Why my daughter loved Gilbert Blythe and now we’re both misty-eyed.

Jonathan Crombie, the actor known to fans as Gilbert Blythe from Anne of Green Gables mini-series fame, died this month. My daughter, Devin, tweeted, Screen Shot 2015-04-27 at 8.58.42 PM

The New Yorker published Why We Loved Gilbert Blythe by Sarah Larson. In the article, Larson explains,

The “Anne” series let us dream about adolescence while holding on to childhood. The world of Avonlea, Matthew and Marilla Cuthbert, the apple blossoms and the knickers and caps, dance cards, hay rides, Gilbert’s patient and steadfast heart—was gentler than what we might have imagined about adolescence. It wasn’t “The Breakfast Club,” and that was, on some secret level, very exciting—a last moment of being able to enjoy gentler childhood ideals. “Anne of Green Gables” appealed to those impulses without condescending to us. It wasn’t exactly cool. It had no edge. You didn’t want to race into school and announce that you were obsessed with “Anne of Green Gables.” But, to your bosom friend, you could discuss its many joys to your heart’s content.

When I was an adolescent, I didn’t read literature, a shame. But my daughter did. She read, and read, and read, and read, and because Anne of Green Gables became her friend, Devin introduced Anne to me. I saw Devin in Anne and Anne in Devin. We quoted her,

Isn’t it nice to think that tomorrow is a new day with no mistakes in it yet?

Coincidentally, just last week one afternoon my youngest son, J.P., wanted to watch an “educational movie” and dug through old DVDs to find one. He pulled out a non-descript DVD with “Anne of Green Gables” scribbled on it with a Sharpie marker. As the poor quality DVD played, J.P. became enthralled. I explained to him how much his sister had loved this story. Then I sat and watched with him for a bit because I know these days gentle days are too brief.

My eyes filled with tears as I remembered gentler times when Devin was a child,  “Anne with an e” was her kindred spirit, and Gilbert Blythe was patient and steadfast.

Are you a fan of Anne of Green Gables? What literature helped you through adolescence? What books have you read together as a family? What are your favorite movies based on a book?

 Misty-eyed ~~~~~~~~ Angie Mc

19 thoughts on “Why my daughter loved Gilbert Blythe and now we’re both misty-eyed.

  1. Not sure he helped me through my adolescence, but Edgar Rice Burroughs did a lot to make me an avid reader. The reading was great, but there wasn’t a lot out of Tarzan or John Carter of Mars that I could apply to my everyday life in 7th grade. If only I’d had a monkey . . .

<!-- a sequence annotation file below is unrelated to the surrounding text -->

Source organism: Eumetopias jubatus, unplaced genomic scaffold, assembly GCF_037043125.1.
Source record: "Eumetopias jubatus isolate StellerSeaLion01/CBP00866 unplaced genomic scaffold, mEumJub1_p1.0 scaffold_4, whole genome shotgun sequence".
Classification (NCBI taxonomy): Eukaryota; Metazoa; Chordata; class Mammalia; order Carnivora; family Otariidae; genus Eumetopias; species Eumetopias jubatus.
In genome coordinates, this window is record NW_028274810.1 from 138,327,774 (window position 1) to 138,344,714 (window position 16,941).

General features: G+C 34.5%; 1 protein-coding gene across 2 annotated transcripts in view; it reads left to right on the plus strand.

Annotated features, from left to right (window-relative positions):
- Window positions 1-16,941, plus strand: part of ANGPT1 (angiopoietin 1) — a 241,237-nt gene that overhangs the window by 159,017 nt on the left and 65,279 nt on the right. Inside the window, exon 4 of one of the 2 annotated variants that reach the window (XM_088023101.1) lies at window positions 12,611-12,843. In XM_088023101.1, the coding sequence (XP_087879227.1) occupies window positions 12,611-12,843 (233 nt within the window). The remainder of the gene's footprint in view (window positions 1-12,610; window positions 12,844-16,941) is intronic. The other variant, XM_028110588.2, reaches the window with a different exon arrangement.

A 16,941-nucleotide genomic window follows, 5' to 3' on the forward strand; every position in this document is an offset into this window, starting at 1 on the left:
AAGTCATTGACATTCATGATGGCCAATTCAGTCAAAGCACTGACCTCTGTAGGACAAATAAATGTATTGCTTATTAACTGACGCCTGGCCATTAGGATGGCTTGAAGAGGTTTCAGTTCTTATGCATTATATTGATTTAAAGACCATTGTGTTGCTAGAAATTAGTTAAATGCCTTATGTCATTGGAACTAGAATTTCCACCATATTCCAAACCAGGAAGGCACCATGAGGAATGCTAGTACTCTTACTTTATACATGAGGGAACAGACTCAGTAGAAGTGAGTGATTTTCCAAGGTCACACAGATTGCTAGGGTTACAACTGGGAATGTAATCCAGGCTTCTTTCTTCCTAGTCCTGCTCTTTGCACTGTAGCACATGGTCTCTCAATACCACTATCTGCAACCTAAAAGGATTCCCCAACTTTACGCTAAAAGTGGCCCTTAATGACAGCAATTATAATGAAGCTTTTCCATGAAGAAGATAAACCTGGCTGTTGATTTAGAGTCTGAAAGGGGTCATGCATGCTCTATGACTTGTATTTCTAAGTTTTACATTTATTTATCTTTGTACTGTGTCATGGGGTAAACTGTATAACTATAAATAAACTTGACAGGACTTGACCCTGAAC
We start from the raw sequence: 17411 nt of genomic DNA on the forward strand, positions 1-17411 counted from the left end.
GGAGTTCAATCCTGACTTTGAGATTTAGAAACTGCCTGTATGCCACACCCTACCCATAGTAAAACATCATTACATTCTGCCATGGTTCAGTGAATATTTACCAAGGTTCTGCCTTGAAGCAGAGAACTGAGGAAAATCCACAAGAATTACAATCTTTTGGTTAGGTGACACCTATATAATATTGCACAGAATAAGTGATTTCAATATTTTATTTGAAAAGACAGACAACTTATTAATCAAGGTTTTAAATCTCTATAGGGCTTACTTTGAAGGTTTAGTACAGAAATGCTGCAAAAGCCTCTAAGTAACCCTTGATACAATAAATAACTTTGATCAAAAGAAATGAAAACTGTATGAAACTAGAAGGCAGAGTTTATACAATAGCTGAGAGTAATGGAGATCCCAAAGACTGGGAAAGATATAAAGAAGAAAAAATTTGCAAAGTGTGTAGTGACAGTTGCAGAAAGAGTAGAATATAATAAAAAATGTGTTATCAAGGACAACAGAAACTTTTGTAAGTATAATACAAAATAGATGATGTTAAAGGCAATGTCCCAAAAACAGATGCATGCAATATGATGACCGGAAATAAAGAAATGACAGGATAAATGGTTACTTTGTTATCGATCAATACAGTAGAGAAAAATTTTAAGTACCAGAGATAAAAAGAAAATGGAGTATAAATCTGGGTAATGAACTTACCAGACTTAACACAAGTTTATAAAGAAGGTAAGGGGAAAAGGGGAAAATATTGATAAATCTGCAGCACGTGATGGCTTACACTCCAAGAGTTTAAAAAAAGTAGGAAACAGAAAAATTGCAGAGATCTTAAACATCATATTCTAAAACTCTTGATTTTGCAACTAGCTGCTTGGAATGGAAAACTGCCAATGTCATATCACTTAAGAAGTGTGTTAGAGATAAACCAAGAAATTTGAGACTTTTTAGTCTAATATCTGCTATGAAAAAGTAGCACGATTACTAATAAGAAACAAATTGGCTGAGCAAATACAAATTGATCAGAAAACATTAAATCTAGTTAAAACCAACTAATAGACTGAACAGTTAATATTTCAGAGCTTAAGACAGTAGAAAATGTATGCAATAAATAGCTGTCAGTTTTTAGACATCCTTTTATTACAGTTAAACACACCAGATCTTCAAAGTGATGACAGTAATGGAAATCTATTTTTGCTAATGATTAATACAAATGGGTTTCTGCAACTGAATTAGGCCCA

Liked by 1 person

    • What a great way to become an avid reader, and at the perfect age too! Treasure Island, Swiss Family Robinson, King Author, fun read-alouds with my sons. My sons would agree that every young man should have a monkey 😀

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  2. My hair was about the color of Anne’s when I was young. I so related to her feelings when someone called Anne, “Carrots!”. My sister named her two dogs Matthew and Marilla. Emma will love it!

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  3. The vacation we went on when were kids was to Prince Edward Island, the home of Anne. We saw her house. It was really fun.
    Believe it or not Stephen King far and away made a really unpleasant adolescence bearable. No one writes teenagers or children with greater depth, humour, and compassion, than the man from Castle Rock.

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  4. “Oh Anne” *in the voice of Diana* I can immediately go back the first time watching Anne of Green Gables for the first time. I was in my room, eating Thin Mints. I got up to change the channel from Three Is A Crowd…as I was flipping that rickety knob channel by channel, I saw this stern woman Marilla Cuthbert rolling her eyes at what I thought at the time was her husband (Matthew) whom I would later piece together was her brother, I was hooked. I will be honest, it wasn’t Anne or Diana that caught my eye, but Marilla’s no nonsense, get the job done spirit. I of course later, appreciated Anne, Diana and GILBERT! As I engaged in this movie I remember not being so much in love with Gilbert, but hoping I too would have a bosom friend some day. I never cared for how the series continued although I did read the books to follow and watched the movies, I just thought they should have left well enough alone, as the story usually goes with sequels.

    We tend to stick with the Classics here for read a louds; Treasure Island, Swiss Family Robinson, Call of the Wild, Around the World in 80 Days. My Grandfather, would have me read some heavy stuff at a young age (7) Thomas Merton? I had no idea what any of it meant, I do however, have a deep appreciation now as an adult for what he was trying to instill in me, and it has allowed me to create a love of reading in my children…WINNER and thanks Grandpa!

    Liked by 1 person

    • Wow! Thank you for sharing such a wonderful story with me, momma! I can picture at least *3* blog posts for your new blog coming from this post alone! Thomas Merton at 7? That explains some things 😀

      Liked by 1 person

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